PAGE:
Most importantly, Harry Potter created a revolution in the publishing industry. Reading, especially among children over eight years old, was suddenly more popular than ever before, and many teachers claimed that Harry Potter got more boys reading than ever before. The release of each new book in the series brought hordes of buyers into bookstores, discount stores, and warehouse clubs. The phenomenon wasn’t only good for the books’ publisher, it was good for all publishers since new releases brought more foot traffic into stores and more customers for all kinds of books. Finally, because the first Harry Potter volume was simultaneously on the adult and children’s bestsellers list, it proved that children’s books also had a readership among adult readers. That showed that children’s books had grown up.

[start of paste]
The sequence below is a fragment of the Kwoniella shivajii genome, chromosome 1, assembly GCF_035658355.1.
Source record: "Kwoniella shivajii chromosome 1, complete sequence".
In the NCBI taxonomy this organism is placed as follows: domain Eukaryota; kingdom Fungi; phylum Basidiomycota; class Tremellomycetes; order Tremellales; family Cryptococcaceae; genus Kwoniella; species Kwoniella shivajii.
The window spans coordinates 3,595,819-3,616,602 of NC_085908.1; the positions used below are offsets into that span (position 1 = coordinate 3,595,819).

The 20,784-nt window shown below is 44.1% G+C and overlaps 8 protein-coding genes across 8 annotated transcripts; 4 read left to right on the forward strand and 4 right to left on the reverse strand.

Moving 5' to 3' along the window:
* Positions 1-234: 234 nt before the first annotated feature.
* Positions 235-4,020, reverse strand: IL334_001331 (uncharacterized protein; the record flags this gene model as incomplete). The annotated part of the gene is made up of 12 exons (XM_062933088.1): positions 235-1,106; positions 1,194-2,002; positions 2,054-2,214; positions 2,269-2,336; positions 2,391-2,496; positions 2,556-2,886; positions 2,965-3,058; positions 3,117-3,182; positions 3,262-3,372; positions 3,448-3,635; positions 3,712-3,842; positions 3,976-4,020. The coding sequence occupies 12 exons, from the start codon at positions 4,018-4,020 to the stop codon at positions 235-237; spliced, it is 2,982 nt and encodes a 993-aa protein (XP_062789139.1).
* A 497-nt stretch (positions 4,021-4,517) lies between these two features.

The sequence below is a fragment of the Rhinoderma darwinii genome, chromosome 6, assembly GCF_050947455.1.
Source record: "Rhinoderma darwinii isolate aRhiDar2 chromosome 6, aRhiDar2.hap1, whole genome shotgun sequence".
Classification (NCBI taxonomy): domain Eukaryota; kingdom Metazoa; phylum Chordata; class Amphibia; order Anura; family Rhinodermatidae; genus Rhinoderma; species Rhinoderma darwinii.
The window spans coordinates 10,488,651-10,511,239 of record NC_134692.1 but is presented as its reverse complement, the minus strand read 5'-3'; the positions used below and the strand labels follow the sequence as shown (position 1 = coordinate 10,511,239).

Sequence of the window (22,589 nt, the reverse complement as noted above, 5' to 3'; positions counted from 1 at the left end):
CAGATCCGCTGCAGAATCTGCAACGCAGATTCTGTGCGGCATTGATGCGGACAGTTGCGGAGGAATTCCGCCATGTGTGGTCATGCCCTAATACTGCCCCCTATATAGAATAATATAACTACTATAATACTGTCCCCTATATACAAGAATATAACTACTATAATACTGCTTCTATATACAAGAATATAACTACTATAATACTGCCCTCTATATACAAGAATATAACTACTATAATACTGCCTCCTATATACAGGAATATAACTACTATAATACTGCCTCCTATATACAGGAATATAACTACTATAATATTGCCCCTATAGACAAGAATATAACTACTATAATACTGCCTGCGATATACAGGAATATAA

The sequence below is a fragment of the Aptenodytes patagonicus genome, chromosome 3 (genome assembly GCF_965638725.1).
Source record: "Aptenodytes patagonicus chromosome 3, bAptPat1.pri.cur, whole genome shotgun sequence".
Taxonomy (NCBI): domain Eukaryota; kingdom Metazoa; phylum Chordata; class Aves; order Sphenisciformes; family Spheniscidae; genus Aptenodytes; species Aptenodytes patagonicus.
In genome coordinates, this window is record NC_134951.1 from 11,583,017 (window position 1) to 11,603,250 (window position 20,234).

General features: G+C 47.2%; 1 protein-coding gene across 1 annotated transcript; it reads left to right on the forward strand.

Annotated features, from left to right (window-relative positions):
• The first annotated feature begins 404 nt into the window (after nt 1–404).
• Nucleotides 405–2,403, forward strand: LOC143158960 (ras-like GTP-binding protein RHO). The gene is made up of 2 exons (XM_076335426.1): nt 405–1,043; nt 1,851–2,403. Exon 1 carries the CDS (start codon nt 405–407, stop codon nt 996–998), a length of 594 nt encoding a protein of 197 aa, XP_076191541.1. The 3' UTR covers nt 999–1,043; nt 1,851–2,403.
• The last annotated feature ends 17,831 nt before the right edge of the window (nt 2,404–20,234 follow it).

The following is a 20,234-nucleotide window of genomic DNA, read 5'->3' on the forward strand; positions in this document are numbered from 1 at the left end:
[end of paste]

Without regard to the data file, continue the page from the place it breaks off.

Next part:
Children's publishers have become better at publishing books that make a profit. For writers, this means there are many more opportunities to get published since there are simply more books being produced. With online retailing, there are also more ways to sell books. And there are more creative opportunities, too. Publishers aren’t afraid of trying new formats and new book/product combinations, plus they’re taking chances on innovative and creative topics. As a result, children's book writers are getting better financial deals and stronger publicity support.
As the children's book publishing business has grown, it has been affected by the diversity trend that’s sweeping the country. Publishers are creating more and more books with characters from a wide variety of races and cultures that are focused on multicultural themes.
The world of kids book publishing, once the domain of mostly female writers, has opened up to everyone. And more opportunities now exist in non-fiction for children. For those who have good ideas that kids will love, the children’s book publishing world is their oyster.